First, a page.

“I am here tonight because, except for my family, there is nothing more precious to me in the world than the State of Israel,” he began.
“I was born in an immigrant moshav called Kfar Ahim. My mother, Malka Gantz, and my father, Nahum Gantz, of blessed memory, were Holocaust survivors who swore ‘Never again.’ In Kfar Ahim I grew up and was educated. There I plowed the fields – first with a horse, then a tractor. There I prayed in the synagogue, and from there I went to the induction center on the day I was drafted into the IDF.”
The rest is history, a particularly dynamic one. And so far – at least from Gantz’s perspective – that dynamic this election season has been positive. After months of benefiting from not opening his mouth, and allowing the public to see in him whatever they wanted, his party’s opening event on Tuesday evening – when he actually did deliver a speech – went well.
He waded like a conquering Caesar into a crowd of cheering supporters at the Tel Aviv Fairgrounds at 7:55 p.m. just five minutes before the start of the nation’s live television news broadcasts which covered his maiden speech extensively. On his way to the central stage he slapped hands, shared hugs, pointed to familiar faces, smiled for selfies. Here was a man who had prepared himself for this well-choreographed moment.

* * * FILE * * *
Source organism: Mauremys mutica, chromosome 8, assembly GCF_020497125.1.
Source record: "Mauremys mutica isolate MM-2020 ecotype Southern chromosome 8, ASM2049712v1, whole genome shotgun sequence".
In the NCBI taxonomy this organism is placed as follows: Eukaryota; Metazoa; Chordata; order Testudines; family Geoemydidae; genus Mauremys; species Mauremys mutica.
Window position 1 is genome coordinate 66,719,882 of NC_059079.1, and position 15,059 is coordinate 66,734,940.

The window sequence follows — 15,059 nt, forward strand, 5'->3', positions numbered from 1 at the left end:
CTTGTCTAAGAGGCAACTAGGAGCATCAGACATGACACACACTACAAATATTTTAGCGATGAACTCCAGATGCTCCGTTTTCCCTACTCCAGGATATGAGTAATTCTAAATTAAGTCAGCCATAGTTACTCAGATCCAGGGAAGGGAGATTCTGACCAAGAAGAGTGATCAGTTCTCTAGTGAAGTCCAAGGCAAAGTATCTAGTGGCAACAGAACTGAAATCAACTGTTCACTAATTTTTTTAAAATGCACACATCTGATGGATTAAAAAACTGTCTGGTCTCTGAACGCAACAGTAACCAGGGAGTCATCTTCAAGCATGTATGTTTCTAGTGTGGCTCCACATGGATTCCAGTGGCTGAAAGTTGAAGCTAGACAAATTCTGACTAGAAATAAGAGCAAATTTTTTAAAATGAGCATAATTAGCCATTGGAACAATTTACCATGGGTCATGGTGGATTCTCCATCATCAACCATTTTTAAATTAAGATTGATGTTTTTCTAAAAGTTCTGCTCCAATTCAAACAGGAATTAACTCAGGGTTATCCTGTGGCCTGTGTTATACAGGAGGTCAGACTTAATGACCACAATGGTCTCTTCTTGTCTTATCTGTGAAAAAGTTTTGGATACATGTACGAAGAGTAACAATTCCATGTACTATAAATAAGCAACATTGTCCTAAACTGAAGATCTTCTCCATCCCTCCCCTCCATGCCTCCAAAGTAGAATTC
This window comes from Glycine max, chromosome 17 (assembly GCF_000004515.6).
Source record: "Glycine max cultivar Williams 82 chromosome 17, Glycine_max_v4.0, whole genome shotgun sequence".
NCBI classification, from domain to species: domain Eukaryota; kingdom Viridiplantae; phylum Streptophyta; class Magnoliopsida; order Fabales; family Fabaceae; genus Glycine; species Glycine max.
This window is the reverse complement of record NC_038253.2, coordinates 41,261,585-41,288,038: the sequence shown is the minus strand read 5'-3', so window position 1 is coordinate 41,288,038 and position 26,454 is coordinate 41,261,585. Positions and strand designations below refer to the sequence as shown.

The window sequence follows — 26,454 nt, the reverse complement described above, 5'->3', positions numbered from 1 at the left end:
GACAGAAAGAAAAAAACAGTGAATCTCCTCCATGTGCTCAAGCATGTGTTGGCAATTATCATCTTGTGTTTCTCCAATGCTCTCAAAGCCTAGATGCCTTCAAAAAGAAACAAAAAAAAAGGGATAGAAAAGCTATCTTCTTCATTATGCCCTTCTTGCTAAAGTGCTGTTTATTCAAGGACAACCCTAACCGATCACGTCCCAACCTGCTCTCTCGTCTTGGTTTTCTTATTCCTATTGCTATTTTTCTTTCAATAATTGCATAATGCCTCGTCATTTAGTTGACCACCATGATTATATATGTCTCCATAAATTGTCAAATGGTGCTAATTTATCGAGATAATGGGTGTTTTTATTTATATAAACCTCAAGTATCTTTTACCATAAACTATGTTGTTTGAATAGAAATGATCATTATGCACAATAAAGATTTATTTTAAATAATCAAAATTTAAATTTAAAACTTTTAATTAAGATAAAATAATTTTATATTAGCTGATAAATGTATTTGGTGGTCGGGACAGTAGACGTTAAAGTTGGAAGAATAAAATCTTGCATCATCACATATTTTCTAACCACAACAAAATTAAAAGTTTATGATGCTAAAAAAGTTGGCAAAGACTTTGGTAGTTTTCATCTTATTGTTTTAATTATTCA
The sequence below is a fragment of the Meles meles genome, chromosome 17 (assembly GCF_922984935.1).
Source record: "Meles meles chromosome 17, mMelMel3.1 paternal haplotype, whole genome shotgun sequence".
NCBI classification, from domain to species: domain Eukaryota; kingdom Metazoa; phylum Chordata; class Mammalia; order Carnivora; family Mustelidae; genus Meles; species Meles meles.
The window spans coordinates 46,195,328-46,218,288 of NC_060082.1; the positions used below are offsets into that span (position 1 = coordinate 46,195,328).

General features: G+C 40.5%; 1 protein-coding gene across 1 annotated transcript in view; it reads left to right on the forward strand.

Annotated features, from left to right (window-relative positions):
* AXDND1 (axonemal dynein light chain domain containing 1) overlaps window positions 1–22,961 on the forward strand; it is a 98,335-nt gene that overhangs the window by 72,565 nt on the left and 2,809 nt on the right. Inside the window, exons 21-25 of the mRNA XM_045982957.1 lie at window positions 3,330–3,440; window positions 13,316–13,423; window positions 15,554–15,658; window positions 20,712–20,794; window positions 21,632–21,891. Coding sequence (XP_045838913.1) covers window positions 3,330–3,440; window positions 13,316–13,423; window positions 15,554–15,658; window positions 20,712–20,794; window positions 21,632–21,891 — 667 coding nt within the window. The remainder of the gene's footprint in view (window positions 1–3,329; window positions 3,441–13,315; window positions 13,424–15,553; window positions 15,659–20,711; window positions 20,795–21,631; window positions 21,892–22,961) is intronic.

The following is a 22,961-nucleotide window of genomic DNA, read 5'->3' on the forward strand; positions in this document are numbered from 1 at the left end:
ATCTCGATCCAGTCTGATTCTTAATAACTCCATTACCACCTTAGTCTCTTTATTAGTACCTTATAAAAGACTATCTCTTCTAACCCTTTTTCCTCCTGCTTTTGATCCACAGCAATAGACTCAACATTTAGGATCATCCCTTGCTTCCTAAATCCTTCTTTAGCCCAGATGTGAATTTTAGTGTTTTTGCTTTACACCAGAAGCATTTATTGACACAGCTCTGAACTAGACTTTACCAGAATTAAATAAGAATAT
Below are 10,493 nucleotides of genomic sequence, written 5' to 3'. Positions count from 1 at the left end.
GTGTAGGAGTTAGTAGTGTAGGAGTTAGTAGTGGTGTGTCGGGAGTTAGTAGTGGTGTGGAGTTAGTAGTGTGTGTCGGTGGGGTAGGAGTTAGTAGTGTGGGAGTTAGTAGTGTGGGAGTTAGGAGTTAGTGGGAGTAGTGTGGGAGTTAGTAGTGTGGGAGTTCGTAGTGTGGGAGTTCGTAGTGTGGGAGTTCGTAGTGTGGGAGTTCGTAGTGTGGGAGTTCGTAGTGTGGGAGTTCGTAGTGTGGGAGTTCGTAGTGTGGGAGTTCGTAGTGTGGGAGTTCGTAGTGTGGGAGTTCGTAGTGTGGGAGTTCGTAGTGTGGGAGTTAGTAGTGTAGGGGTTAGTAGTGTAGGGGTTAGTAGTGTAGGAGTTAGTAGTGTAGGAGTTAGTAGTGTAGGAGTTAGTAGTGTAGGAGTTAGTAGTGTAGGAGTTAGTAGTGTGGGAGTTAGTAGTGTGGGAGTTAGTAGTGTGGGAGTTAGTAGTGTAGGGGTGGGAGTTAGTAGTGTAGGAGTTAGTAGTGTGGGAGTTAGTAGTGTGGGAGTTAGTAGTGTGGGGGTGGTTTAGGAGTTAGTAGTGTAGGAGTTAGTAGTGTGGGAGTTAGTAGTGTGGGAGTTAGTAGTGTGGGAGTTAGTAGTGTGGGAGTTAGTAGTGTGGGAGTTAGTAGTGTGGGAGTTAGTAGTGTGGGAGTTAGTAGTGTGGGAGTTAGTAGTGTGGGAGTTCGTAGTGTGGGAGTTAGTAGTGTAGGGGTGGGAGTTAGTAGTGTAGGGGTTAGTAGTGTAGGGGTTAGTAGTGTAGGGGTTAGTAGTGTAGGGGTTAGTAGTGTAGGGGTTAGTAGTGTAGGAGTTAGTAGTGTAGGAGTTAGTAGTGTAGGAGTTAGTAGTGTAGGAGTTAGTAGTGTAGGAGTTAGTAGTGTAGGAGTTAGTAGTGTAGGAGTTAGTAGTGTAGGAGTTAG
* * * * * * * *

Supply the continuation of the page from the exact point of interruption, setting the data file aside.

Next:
And he delivered his maiden speech well. No, he may not have the oratorical skills of a Barack Obama or Benjamin Netanyahu, but he showed he could deliver a strong speech without stumbling, that he could read seamlessly from a teleprompter and turn a good phrase.
“A strong government governs in order to unite, and doesn’t divide in order to rule,” he said in a swipe at what many view as Netanyahu’s divisiveness.
What was noticeable in the address was a toning down of the meanness, of the nastiness, that the country has become accustomed to in political speeches of this nature. True, he pricked Netanyahu – though without mentioning him by name – for the corruption scandals bedeviling him and a penchant for the “good life.”
“The current regime encourages incitement, subversion and hatred,” he said. “The basic values of Israeli statehood have been exchanged for the mannerisms of a French royal house.”
But even this criticism did not drip of the same venom of the anti-Netanyahu tirades of a Tzipi Livni or an Ehud Barak.
During the campaign, Gantz declared, “I will not personally attack anyone, and I will refrain from any action that could harm or break up Israeli society, which is so dear to you and to me. I remember very well where I came from, and I understand where I am going.”
It’s easy, of course, to make that sort of pledge at the outset of a campaign; much more difficult to uphold it during the heat of the battle. But even the pledge itself is refreshing.
AND IT is, perhaps, that refreshing aspect of Gantz’s personality that has resonated with the public, a public that knows only his personality, not his policies, since Gantz’s stands on the issues remain – even after his speech – largely a mystery.